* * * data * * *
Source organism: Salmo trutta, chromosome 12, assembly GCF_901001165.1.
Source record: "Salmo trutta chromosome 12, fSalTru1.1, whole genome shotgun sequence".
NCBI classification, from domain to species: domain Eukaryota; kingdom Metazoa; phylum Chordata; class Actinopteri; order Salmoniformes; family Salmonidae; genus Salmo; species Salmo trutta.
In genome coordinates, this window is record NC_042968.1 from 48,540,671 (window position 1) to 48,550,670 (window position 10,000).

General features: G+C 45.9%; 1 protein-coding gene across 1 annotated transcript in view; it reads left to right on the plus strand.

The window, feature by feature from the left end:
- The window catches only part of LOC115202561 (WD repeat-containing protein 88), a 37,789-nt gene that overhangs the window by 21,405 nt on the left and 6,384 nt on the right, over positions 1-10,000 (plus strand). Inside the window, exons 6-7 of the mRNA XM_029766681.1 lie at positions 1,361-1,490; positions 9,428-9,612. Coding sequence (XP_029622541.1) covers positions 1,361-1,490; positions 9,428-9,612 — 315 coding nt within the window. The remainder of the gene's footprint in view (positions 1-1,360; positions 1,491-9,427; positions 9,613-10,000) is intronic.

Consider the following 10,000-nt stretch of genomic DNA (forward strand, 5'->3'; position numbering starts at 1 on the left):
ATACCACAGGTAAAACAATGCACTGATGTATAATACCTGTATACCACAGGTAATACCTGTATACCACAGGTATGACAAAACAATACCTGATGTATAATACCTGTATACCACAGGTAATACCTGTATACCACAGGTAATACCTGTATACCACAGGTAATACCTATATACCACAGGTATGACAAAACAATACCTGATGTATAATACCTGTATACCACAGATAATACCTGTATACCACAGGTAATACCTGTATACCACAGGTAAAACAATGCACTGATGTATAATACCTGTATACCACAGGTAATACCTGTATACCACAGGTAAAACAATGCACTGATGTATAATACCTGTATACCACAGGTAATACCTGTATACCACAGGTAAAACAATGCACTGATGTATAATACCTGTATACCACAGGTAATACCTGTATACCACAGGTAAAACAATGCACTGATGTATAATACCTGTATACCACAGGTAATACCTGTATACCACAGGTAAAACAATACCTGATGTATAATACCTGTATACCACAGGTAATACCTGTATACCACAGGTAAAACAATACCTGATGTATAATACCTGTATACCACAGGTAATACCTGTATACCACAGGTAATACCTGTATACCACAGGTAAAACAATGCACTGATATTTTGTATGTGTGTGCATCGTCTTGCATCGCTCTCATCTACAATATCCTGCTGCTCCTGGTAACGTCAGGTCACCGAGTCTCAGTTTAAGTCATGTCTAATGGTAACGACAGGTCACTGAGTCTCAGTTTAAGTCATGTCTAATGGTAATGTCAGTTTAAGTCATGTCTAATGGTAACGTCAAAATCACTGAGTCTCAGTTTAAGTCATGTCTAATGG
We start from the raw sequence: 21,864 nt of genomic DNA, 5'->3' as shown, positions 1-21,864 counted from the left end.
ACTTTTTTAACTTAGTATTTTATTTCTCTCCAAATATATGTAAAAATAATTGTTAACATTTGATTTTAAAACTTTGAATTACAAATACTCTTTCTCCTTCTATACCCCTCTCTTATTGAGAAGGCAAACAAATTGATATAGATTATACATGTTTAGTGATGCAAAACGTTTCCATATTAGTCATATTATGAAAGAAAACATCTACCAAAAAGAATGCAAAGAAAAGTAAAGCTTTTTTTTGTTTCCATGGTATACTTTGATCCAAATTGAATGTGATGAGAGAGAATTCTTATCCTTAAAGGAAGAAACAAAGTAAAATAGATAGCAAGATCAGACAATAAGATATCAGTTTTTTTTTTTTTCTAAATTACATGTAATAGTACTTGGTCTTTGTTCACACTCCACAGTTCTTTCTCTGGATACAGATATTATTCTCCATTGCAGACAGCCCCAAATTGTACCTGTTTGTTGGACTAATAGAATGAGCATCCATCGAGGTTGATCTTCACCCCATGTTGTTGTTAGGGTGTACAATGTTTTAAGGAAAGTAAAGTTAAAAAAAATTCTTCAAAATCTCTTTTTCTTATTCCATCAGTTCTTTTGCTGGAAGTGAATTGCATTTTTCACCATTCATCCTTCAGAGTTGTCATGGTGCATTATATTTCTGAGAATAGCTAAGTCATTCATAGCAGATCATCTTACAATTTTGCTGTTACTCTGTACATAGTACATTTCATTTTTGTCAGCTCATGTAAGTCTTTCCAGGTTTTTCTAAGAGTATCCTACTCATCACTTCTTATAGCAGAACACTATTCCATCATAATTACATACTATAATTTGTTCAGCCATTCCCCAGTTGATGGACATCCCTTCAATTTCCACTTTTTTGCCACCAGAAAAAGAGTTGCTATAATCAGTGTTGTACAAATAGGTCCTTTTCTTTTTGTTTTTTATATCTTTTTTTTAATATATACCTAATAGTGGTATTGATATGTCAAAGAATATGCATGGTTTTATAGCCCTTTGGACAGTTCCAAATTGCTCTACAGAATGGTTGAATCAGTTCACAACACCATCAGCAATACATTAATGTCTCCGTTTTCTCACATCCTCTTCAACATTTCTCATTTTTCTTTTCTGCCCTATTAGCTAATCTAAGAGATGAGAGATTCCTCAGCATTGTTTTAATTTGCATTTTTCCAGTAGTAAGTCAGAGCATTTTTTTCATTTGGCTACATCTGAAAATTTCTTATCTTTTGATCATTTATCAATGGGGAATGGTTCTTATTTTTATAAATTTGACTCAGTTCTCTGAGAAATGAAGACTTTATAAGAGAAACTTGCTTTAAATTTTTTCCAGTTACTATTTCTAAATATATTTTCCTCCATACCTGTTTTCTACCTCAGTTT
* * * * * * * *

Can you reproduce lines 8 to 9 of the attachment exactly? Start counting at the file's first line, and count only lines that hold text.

Consider the following 10,000-nt stretch of genomic DNA (forward strand, 5'->3'; position numbering starts at 1 on the left):
ATACCACAGGTAAAACAATGCACTGATGTATAATACCTGTATACCACAGGTAATACCTGTATACCACAGGTATGACAAAACAATACCTGATGTATAATACCTGTATACCACAGGTAATACCTGTATACCACAGGTAATACCTGTATACCACAGGTAATACCTATATACCACAGGTATGACAAAACAATACCTGATGTATAATACCTGTATACCACAGATAATACCTGTATACCACAGGTAATACCTGTATACCACAGGTAAAACAATGCACTGATGTATAATACCTGTATACCACAGGTAATACCTGTATACCACAGGTAAAACAATGCACTGATGTATAATACCTGTATACCACAGGTAATACCTGTATACCACAGGTAAAACAATGCACTGATGTATAATACCTGTATACCACAGGTAATACCTGTATACCACAGGTAAAACAATGCACTGATGTATAATACCTGTATACCACAGGTAATACCTGTATACCACAGGTAAAACAATACCTGATGTATAATACCTGTATACCACAGGTAATACCTGTATACCACAGGTAAAACAATACCTGATGTATAATACCTGTATACCACAGGTAATACCTGTATACCACAGGTAATACCTGTATACCACAGGTAAAACAATGCACTGATATTTTGTATGTGTGTGCATCGTCTTGCATCGCTCTCATCTACAATATCCTGCTGCTCCTGGTAACGTCAGGTCACCGAGTCTCAGTTTAAGTCATGTCTAATGGTAACGACAGGTCACTGAGTCTCAGTTTAAGTCATGTCTAATGGTAATGTCAGTTTAAGTCATGTCTAATGGTAACGTCAAAATCACTGAGTCTCAGTTTAAGTCATGTCTAATGG